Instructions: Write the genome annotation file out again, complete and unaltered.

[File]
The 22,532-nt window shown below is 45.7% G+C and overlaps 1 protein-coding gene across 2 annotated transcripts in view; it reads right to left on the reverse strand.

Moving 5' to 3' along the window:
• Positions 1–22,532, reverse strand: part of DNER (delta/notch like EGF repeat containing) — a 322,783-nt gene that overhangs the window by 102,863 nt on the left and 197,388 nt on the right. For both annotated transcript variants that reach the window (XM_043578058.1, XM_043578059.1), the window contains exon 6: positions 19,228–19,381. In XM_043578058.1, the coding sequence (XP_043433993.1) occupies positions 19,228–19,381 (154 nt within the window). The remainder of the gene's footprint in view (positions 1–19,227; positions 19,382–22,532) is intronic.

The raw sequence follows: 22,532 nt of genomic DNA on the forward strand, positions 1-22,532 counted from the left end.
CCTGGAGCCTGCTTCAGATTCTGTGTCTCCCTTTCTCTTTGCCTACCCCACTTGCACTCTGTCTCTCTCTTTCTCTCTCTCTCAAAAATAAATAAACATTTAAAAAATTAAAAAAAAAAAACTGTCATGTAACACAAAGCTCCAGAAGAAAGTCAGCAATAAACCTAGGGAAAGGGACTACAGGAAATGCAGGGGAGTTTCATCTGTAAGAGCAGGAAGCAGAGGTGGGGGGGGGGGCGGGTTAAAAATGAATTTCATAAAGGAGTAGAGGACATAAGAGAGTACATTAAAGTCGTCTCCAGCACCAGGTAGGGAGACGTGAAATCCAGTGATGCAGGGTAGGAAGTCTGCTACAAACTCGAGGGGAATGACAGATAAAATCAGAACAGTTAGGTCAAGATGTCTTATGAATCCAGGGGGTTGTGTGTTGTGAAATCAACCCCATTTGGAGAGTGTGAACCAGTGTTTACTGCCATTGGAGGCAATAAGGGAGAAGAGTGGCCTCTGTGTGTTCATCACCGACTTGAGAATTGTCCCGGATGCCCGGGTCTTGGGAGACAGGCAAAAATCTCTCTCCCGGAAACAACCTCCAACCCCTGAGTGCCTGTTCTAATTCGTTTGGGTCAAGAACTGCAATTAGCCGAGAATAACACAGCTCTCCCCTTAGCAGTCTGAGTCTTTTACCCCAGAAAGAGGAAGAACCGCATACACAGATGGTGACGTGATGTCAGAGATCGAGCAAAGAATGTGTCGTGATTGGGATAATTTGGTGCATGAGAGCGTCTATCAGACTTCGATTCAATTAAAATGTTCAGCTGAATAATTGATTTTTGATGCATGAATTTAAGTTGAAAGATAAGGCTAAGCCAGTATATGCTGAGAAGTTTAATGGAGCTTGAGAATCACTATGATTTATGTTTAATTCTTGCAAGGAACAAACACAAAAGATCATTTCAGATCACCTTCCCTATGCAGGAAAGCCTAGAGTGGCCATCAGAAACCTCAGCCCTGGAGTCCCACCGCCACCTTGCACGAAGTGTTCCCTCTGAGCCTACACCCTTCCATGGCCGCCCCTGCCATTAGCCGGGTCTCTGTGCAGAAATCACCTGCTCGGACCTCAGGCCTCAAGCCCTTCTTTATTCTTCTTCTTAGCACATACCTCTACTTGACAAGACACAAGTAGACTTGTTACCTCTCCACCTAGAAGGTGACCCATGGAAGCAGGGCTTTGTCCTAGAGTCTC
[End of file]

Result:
The 22,532-nt window shown below is 45.7% G+C and overlaps 1 protein-coding gene across 2 annotated transcripts in view; it reads right to left on the reverse strand.

Moving 5' to 3' along the window:
• Positions 1–22,532, reverse strand: part of DNER (delta/notch like EGF repeat containing) — a 322,783-nt gene that overhangs the window by 102,863 nt on the left and 197,388 nt on the right. For both annotated transcript variants that reach the window (XM_043578058.1, XM_043578059.1), the window contains exon 6: positions 19,228–19,381. In XM_043578058.1, the coding sequence (XP_043433993.1) occupies positions 19,228–19,381 (154 nt within the window). The remainder of the gene's footprint in view (positions 1–19,227; positions 19,382–22,532) is intronic.

The raw sequence follows: 22,532 nt of genomic DNA on the forward strand, positions 1-22,532 counted from the left end.
CCTGGAGCCTGCTTCAGATTCTGTGTCTCCCTTTCTCTTTGCCTACCCCACTTGCACTCTGTCTCTCTCTTTCTCTCTCTCTCAAAAATAAATAAACATTTAAAAAATTAAAAAAAAAAAACTGTCATGTAACACAAAGCTCCAGAAGAAAGTCAGCAATAAACCTAGGGAAAGGGACTACAGGAAATGCAGGGGAGTTTCATCTGTAAGAGCAGGAAGCAGAGGTGGGGGGGGGGGCGGGTTAAAAATGAATTTCATAAAGGAGTAGAGGACATAAGAGAGTACATTAAAGTCGTCTCCAGCACCAGGTAGGGAGACGTGAAATCCAGTGATGCAGGGTAGGAAGTCTGCTACAAACTCGAGGGGAATGACAGATAAAATCAGAACAGTTAGGTCAAGATGTCTTATGAATCCAGGGGGTTGTGTGTTGTGAAATCAACCCCATTTGGAGAGTGTGAACCAGTGTTTACTGCCATTGGAGGCAATAAGGGAGAAGAGTGGCCTCTGTGTGTTCATCACCGACTTGAGAATTGTCCCGGATGCCCGGGTCTTGGGAGACAGGCAAAAATCTCTCTCCCGGAAACAACCTCCAACCCCTGAGTGCCTGTTCTAATTCGTTTGGGTCAAGAACTGCAATTAGCCGAGAATAACACAGCTCTCCCCTTAGCAGTCTGAGTCTTTTACCCCAGAAAGAGGAAGAACCGCATACACAGATGGTGACGTGATGTCAGAGATCGAGCAAAGAATGTGTCGTGATTGGGATAATTTGGTGCATGAGAGCGTCTATCAGACTTCGATTCAATTAAAATGTTCAGCTGAATAATTGATTTTTGATGCATGAATTTAAGTTGAAAGATAAGGCTAAGCCAGTATATGCTGAGAAGTTTAATGGAGCTTGAGAATCACTATGATTTATGTTTAATTCTTGCAAGGAACAAACACAAAAGATCATTTCAGATCACCTTCCCTATGCAGGAAAGCCTAGAGTGGCCATCAGAAACCTCAGCCCTGGAGTCCCACCGCCACCTTGCACGAAGTGTTCCCTCTGAGCCTACACCCTTCCATGGCCGCCCCTGCCATTAGCCGGGTCTCTGTGCAGAAATCACCTGCTCGGACCTCAGGCCTCAAGCCCTTCTTTATTCTTCTTCTTAGCACATACCTCTACTTGACAAGACACAAGTAGACTTGTTACCTCTCCACCTAGAAGGTGACCCATGGAAGCAGGGCTTTGTCCTAGAGTCTC